January 14 – Defending champions Australia, Palestine and Syria will battle on Tuesday for the remaining knockout spots in Group B. Jordan, the surprise package of the tournament so far, have already qualified as group winners.
The Socceroos have declared they are ready for anything Syria will throw at them while Palestine will treat their game against already qualified Jordan as a final.
Pre-tournament Australia and Syria had been the clear favourites to get out of their group, but on Tuesday they will meet in the knowledge that a slip-up will lead to an early exit. Socceroos midfielder Jackson Irvine is confident that Australia will deal with their opponents.
“Whatever situation they throw at us, we have the experience and the individuals and as a squad to be able to deal with those threats,” said Irvine. “We’re not sure obviously how they’re going to approach the game but we’re prepared for all these scenarios. If they do choose to come out early doors and press us high, that maybe does suit us playing a different way to create chances and attack in a different way.”
“If we start the game in the same way we started the last game – positive, front-foot, picking the right moments to try and penetrate and play forward passes – then if we can get that early goal that will draw them out even further knowing they need a result.”
The Syrians need to win against the reigning Asian champions to book a ticket for the round of 16. A goalless draw against Palestine and a defeat to Jordan led to the dismissal of their coach Bernd Stange has left them in a shoot-out with the nation that ended their hopes of qualifying for their first-ever World Cup a little over a year ago.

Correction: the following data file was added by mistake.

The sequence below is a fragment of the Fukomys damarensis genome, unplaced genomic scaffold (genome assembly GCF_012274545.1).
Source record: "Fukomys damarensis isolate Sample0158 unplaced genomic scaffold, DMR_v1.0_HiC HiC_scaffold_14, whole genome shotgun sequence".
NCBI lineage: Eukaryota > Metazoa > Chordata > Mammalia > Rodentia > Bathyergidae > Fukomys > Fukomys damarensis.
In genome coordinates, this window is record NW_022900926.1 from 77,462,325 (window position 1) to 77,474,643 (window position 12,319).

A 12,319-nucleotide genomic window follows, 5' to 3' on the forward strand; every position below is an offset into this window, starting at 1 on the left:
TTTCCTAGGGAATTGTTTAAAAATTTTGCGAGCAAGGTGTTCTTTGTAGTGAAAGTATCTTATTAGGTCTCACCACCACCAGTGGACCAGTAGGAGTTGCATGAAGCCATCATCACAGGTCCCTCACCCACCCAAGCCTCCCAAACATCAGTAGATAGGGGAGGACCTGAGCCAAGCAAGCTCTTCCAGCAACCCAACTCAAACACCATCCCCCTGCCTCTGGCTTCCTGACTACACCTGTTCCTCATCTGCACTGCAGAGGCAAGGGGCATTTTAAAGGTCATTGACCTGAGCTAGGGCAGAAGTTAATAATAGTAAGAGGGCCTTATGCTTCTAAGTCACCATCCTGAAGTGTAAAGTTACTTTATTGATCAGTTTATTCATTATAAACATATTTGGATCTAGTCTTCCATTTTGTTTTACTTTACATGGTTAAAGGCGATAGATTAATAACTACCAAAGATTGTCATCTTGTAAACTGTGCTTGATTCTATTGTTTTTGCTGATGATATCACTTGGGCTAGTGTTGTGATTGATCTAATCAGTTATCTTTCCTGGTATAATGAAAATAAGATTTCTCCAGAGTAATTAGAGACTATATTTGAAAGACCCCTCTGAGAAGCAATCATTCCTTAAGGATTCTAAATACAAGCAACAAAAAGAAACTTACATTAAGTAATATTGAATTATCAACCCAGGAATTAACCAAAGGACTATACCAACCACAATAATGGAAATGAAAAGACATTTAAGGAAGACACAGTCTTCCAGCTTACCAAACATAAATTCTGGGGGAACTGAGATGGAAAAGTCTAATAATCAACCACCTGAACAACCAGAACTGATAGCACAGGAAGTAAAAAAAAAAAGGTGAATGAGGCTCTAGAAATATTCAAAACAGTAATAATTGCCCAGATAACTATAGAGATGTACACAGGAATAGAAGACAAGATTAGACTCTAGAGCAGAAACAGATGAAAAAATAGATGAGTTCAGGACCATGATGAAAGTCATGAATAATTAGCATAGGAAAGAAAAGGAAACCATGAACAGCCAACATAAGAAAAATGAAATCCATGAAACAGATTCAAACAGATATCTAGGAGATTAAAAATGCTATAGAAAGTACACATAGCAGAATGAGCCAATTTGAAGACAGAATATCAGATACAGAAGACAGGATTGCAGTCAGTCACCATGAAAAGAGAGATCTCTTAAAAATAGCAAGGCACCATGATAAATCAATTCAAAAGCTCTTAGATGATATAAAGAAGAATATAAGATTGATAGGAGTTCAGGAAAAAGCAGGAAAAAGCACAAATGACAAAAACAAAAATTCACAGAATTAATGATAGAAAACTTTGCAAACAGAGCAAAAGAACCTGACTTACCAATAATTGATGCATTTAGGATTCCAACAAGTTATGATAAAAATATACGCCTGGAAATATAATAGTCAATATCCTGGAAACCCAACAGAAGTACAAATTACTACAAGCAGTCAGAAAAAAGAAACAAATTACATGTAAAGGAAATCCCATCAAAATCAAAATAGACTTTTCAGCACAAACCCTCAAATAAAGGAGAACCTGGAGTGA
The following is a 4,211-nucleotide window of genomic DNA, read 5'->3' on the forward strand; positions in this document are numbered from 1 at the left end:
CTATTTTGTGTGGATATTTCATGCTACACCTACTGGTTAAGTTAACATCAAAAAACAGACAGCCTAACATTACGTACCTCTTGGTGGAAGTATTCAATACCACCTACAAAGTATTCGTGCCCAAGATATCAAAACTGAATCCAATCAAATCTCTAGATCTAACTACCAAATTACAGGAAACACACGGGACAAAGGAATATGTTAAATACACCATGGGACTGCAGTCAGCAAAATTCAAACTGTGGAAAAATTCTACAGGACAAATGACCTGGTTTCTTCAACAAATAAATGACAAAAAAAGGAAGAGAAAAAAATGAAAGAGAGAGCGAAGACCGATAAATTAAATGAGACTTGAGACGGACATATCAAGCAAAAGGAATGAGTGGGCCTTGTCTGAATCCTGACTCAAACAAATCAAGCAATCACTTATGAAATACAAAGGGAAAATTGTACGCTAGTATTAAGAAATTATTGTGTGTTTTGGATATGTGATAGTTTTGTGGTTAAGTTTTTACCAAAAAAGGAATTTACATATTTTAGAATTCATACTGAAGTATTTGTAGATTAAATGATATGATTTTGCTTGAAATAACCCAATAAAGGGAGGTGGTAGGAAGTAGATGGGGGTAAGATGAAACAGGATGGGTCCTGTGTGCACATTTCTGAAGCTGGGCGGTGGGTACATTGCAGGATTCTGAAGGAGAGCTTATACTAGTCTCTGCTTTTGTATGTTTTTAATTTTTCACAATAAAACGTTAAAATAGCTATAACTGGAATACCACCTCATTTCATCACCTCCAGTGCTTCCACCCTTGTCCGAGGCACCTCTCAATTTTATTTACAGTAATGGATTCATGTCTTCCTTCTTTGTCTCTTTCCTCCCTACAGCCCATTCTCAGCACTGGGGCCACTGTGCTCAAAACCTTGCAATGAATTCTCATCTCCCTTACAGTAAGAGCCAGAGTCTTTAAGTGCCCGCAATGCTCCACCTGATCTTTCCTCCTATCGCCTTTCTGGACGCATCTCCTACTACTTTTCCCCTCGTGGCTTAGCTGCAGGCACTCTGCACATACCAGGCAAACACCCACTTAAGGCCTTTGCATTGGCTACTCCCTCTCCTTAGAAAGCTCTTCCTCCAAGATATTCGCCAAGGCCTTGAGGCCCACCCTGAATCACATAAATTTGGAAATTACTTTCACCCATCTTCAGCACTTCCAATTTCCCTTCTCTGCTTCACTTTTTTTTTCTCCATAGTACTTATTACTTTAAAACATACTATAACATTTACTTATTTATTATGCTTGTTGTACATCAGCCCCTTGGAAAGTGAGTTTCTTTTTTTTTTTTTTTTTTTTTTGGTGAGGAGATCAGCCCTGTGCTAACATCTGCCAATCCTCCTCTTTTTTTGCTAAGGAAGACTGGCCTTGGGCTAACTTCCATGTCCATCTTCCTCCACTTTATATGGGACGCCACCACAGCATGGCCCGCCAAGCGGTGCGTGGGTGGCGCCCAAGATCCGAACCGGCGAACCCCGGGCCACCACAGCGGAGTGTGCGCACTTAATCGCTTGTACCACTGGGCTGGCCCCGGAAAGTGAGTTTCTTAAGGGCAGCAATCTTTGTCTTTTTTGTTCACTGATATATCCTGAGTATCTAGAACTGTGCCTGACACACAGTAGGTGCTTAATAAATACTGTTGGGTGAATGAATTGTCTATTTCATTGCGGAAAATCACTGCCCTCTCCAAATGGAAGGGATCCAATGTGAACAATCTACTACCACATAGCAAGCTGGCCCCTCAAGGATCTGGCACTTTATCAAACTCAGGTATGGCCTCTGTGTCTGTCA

“During World Cup qualification the atmosphere was the significant thing,” said Syrian coach Ebrahim. “In the football world there is nothing new in terms of tactics, it’s about mental readiness. We had a high level of focus and concentration. This is what we are focusing on regaining, the past atmosphere. Everybody observed our games saw we were lacking mental readiness.”
Palestine look to break down borders
Jordan have already been confirmed as group winners after a flying start to the tournament. They recorded successive wins against both Australia and Syria, but their Belgian coach Vital Borkelmans is not focused on their match with Palestine rather than the games ahead.
“I never look further than the next match. What comes after that we will see,” he said. “It is [currently] important that my team plays well against Palestine, and that we try to perform to the very best of our ability and, in the process, create plenty of chances. We must play as we did against Australia and Syria to show people that we are ready for the Round of 16.”
Like Syria, Palestine require a win to progress and their coach Nourredine Ould Ali is well aware of the challenge that awaits his players. So far the tournament has gone to script for the Palestinians with a point against Syria and an acceptable defeat to Australia, but their final group game has almost become a knockout game and Ould Ali has told his players that the Syria match is nothing less than a final.
“Our objective is simply to win the game, qualify for the knockout phase and make the Palestinian people happy,” said Ould Ali. “We will be playing against Jordan as if it is a final. We spoke to the players after the game against Australia, and they are now ready and willing to sacrifice everything in order to qualify – something which would be very historic. Jordan are a strong team. We have watched their previous games and how they play. However, it is my team’s duty to be ready for every possibility. It is up to us to make the difference, it up to us to qualify.”
Contact the writer of this story, Samindra Kunti, at moc.l1561607614labto1561607614ofdlr1561607614owedi1561607614sni@o1561607614fni1561607614